Candy factory conversion leaving a bitter taste

Candy factory conversion leaving a bitter taste
Massey Knakal

The owner of the legendary “Candy Factory” building on Henry Street has flipped the property for nearly $20 million to a real-estate developer who is expected to turn the one-time artists’ colony into luxury apartments.

Urban Realty Partners — which converted a historic Warren Street church into luxury condos a few years back — bought the vacant seven-story building which is between Middagh and Poplar streets, for $19.6 million in cash.

“I’m assuming they’ll convert it to [luxury] residential,” said Brian Leary of Massey Knakal Realty Services, who brokered the sale.

The developers did not respond to two requests for comment.

News of the sale disappointed both the building’s former tenants and the Brooklyn Heights Association — two groups that were once at loggerheads over how best to handle the 19th-century landmark and its adjacent garden.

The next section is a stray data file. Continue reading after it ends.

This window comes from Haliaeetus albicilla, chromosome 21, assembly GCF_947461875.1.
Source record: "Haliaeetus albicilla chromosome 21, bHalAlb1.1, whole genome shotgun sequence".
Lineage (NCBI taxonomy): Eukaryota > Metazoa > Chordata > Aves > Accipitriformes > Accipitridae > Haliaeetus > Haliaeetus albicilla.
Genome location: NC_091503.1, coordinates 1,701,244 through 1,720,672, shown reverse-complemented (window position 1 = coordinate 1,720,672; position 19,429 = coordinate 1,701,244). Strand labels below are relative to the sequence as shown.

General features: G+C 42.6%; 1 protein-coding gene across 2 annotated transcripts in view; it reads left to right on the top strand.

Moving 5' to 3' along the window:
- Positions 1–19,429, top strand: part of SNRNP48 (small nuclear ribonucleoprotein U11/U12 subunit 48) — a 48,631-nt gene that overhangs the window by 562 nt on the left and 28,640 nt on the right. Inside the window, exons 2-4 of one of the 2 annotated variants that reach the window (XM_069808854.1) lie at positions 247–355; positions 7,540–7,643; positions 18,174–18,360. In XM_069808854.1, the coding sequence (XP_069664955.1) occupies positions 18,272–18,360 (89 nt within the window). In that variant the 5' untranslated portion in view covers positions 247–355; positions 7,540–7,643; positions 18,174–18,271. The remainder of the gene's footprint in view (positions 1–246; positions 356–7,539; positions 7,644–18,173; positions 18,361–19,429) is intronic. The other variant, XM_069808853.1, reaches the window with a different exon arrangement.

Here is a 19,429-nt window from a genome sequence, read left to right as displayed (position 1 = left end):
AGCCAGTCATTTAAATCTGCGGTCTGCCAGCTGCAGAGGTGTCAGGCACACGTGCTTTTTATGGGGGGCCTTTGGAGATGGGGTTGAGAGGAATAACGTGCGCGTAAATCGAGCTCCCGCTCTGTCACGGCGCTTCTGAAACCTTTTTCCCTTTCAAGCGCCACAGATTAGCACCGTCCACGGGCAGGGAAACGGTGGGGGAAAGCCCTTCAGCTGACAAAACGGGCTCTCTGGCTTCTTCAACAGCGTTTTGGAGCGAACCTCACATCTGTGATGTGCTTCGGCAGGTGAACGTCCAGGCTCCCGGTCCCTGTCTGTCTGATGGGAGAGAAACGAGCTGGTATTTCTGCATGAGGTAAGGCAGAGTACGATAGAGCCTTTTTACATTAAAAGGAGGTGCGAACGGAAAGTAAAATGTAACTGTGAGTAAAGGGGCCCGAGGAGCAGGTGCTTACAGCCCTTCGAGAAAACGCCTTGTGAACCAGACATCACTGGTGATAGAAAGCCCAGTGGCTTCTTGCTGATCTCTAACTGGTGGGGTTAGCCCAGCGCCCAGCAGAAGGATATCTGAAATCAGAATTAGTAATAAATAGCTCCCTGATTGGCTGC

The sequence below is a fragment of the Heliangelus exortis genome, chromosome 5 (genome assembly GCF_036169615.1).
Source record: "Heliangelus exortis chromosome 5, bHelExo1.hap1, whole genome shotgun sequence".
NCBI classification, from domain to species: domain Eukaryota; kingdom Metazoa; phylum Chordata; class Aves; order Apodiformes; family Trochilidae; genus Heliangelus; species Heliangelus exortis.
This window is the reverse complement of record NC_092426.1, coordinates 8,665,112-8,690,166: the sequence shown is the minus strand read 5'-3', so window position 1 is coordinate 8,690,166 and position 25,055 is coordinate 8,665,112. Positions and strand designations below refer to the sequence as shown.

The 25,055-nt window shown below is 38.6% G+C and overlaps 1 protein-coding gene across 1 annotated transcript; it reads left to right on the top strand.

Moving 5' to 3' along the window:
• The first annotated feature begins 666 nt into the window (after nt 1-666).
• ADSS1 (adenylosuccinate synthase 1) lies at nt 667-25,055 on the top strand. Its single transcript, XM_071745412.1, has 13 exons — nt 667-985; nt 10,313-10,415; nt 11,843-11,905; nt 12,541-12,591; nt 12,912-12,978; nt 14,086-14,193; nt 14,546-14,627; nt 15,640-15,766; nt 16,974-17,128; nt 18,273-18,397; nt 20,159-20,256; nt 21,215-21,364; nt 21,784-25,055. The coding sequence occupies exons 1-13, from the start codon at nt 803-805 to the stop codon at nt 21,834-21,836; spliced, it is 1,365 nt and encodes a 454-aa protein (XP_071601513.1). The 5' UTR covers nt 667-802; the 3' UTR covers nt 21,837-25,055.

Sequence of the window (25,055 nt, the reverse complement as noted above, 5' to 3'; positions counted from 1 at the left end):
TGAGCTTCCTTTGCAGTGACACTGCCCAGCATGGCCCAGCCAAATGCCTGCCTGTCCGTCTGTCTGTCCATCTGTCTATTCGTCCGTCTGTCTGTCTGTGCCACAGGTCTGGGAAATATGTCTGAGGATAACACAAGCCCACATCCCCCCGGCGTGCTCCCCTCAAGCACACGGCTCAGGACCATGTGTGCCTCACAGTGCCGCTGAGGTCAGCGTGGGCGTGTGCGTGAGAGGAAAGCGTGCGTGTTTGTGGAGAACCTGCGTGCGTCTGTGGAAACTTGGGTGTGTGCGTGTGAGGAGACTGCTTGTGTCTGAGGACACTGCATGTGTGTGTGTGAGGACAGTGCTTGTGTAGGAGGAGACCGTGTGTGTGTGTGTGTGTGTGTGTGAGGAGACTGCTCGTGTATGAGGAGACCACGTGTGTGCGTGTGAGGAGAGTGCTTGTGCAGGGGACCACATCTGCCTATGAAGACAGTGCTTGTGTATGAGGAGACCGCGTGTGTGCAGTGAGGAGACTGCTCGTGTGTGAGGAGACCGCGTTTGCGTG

The building that began life as the Peak’s Mason Mint Factory and later became a subsidized artist complex, became the center of controversy in 2003, when Praedium Management bought it for $6.6 million and then took it out of the Mitchell-Lama rent-subsidy program.

Praedium began evicting tenants, many of them who had lived in the building for decades and had turned it into a tightly knit artistic community, complete with its own darkroom, arts shows and performances.

The Brooklyn Heights Association enraged the artists by adopting the stance that the evictions were perfectly legal. But when Praedium announced plans to build a nine-story tower on the adjoining garden, the Association pushed back.

The developer ultimately won permission from the city to build a smaller, four-story structure on the garden.

And “then he sat on it,” said Judy Stanton, the executive director of the Association. “We never thought they would flip it. But, indeed that’s what they did.”

Stanton suspects the new developer will move ahead with Praedium’s plans.

“He won’t make enough money back unless he [builds on the garden],” said Stanton.

Meanwhile, the building’s former tenants are still smarting.

“This is terrible,” said Karen Zebulon, who lived in the Candy Factory for more than 20 years and was once head of the tenants’ association.

“We should have been allowed to purchase it when we tried to,” added Zebulon. “A total community was destroyed, because of big developers who already have lots of money and wanted more money.”